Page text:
Titanium nitride crystals were grown from titanium nitride powder on tungsten by the sublimation-recondensation technique. The bright golden TiN crystals displayed a variety of shapes including cubes, truncated tetrahedrons, truncated octahedrons, and tetrahedrons bounded by (111) and (100) crystal planes. The TiN crystals formed regular, repeated patterns within individual W grains that suggested epitaxy. X-ray diffraction and electron backscattering diffraction revealed that the tungsten foil was highly textured with a preferred foil normal of (100) and confirmed that the TiN particles deposited epitaxially with the orientation TiN(100)‖W(100) and TiN‖W, that is, the unit cells of the TiN crystals were rotated 45° with respect to the tungsten. Because of its larger coefficient of thermal expansion compared to W, upon cooling from the growth temperature, the TiN crystals were under in-plane tensile strain, causing many of the TiN crystals to crack.
Transmission electron microscopy (TEM) study was performed to investigate the interface region of AlN/6H-SiC. Thick AlN layers were grown on a 3.5° off-axis 6H-SiC substrate at a temperature of 1790 °C for 100 hours by sublimation-recondensation method. The energy dispersive x-ray spectroscopy (EDXS) analysis indicated considerable amount of aluminum and nitrogen present in the substrate and Si and C present in AlN. Lattice images of cross-sectional TEM samples show a faceted interface with step growth.
B12As2 epitaxial layers grown on (0001) 6H-SiC and (1120) 6H-SiC substrates have been studied using scanning electron microscopy (SEM), high resolution transmission electron microscopy (HRTEM) and synchrotron white beam x-ray topography (SWBXT) and investigated with the aid of crystal visualization software. SWBXT showed that B12As2 adopted  growth orientation, parallel to SiC, on c-plane 6H-SiC and adopted  growth orientation, parallel to SiC, on a-plane 6H-SiC. However, SWBXT also revealed the twins in both sets of the B12As2 films, consistent with the SEM observation of the surface morphology. Cross-sectional HRTEM also confirmed the presence of twins in both cases and also revealed the existence of an intermediate layer between the c-plane 6H-SiC and the B12As2 film. By correlating the HRTEM observation and crystal visualization, the atomic configurations across the twin boundaries in both samples as well as those in the intermediate layer in the c-plane sample were proposed.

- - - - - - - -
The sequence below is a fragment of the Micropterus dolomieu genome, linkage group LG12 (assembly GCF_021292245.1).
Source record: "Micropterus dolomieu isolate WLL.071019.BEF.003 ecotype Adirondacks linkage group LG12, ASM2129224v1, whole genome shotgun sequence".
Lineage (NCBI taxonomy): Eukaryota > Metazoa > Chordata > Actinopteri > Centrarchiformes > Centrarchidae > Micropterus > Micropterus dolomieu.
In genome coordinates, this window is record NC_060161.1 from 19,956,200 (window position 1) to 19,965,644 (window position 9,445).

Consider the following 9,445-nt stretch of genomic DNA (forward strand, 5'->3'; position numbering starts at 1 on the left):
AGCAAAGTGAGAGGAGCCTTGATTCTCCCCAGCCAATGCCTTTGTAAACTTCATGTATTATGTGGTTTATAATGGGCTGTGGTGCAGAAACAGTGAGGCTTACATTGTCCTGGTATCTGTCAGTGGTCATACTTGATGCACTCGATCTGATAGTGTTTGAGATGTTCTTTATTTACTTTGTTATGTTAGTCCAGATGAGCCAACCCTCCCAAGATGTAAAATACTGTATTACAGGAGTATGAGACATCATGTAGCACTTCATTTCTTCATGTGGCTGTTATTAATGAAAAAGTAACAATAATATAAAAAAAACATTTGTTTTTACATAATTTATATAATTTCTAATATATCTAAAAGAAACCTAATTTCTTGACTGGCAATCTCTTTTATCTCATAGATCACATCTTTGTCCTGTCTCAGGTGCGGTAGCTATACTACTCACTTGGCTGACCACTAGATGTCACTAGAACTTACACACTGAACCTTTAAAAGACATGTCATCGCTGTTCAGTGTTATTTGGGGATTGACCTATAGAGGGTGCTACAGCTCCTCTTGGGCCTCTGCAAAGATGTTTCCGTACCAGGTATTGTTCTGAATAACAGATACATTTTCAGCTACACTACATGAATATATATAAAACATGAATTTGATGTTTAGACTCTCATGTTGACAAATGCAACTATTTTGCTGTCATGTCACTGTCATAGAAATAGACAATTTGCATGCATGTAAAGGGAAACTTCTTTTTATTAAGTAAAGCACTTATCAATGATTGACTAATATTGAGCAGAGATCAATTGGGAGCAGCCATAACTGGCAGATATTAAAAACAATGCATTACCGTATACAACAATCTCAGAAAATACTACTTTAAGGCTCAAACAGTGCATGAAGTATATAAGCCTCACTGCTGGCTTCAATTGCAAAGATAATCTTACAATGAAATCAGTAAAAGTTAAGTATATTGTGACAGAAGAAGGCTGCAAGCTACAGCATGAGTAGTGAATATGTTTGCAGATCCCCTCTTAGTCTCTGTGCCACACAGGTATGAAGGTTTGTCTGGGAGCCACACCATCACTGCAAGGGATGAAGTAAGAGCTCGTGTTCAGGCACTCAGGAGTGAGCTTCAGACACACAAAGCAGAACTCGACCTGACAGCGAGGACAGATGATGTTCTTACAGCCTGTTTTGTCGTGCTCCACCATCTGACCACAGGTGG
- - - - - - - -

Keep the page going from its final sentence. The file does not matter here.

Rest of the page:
In the present study, the type and densities of defects in AlN crystals grown on 6H-SiC seeds by the sublimation-recombination method were assessed. The positions of the defects in AlN were first identified by defect selective etching (DSE) in molten NaOH-KOH at 400 °C for 2 minutes. Etching produced pits of three different sizes: 1.77 ìm, 2.35 ìm , and 2.86 ìm. The etch pits were either aligned together forming a sub-grain boundary or randomly distributed. The smaller etch pits were either isolated or associated with larger etch pits. After preparing cross-sections of the pits by the focused ion beam (FIB) technique, transmission electron microscopy (TEM) was performed to determine which dislocation type (edge, mixed or screw) produced a specific etch pit sizes. Preliminary TEM bright field and dark field study using different zone axes and diffraction vectors indicates an edge dislocation with a Burgers vector 1/3 is associated with the smallest etch pit size.
The impact of process conditions and crystal properties on the structure of thermal oxides formed on AlN were determined by high resolution transmission electron microscopy (HRTEM). Oxidation for 2 hours at both 800 ° and 1000 °C produced mostly amorphous oxide layers whereas oxidation for 4 and 6 hours at 1000 °C produced partly crystalline and epitaxial oxide layers. The crystalline oxide was mostly single phase á-Al2O3 except at the surface where it was a mixture of γ-Al2O3 and á-Al2O3. The amorphous oxide layer first transformed to γ-Al2O3 and then to the stable á-Al2O3 as evidenced by the non-uniform thickness of the oxide and the existence of the γ-Al2O3 at the surface. The AlN crystal contained a high density of defects at the interface at 800 °C but it was nearly defect- and oxygen-free at 1000 °C. This could be due to the rapid diffusion of the nitrogen and aluminum interstitials at high temperatures leading to a point defect equilibrium throughout the nitride. A faceted interface between Al2O3 and AlN could be attributed to non-uniform out diffusion of aluminum.
In this work, 4H-SiC substrates intentionally misoriented from the (0001) plane toward [1-100] direction are shown to eliminate rotational twinning in icosahedral boron arsenide (B12As2, abbreviated here as IBA) epitaxial films. Previous studies of IBA on other substrates, including (100), (110), (111) Si and (0001) 6H-SiC, produced polycrystalline and twinned epilayers. Comparisons of IBA on on-axis and off-axis c-plane 4H-SiC by synchrotron white beam x-ray topography (SWBXT), and high resolution transmission electron microscopy (HRTEM) confirm the single crystalline and much higher quality of the films on the latter substrates. Furthermore, no intermediate layer between the epilayer and substrate was observed for IBA on off-axis 4H-SiC. Steps formed on the off-axis 4H-SiC substrate surface before deposition cause the film to adopt a single orientation, a process that is not seen with substrates with either no misorientation, or those tilted toward the [11-20] direction. This work demonstrates that c-plane 4H-SiC with 7° offcut toward (1-100) is potentially a good substrate choice for the growth of high-quality, untwinned B12As2 epilayers for future device applications.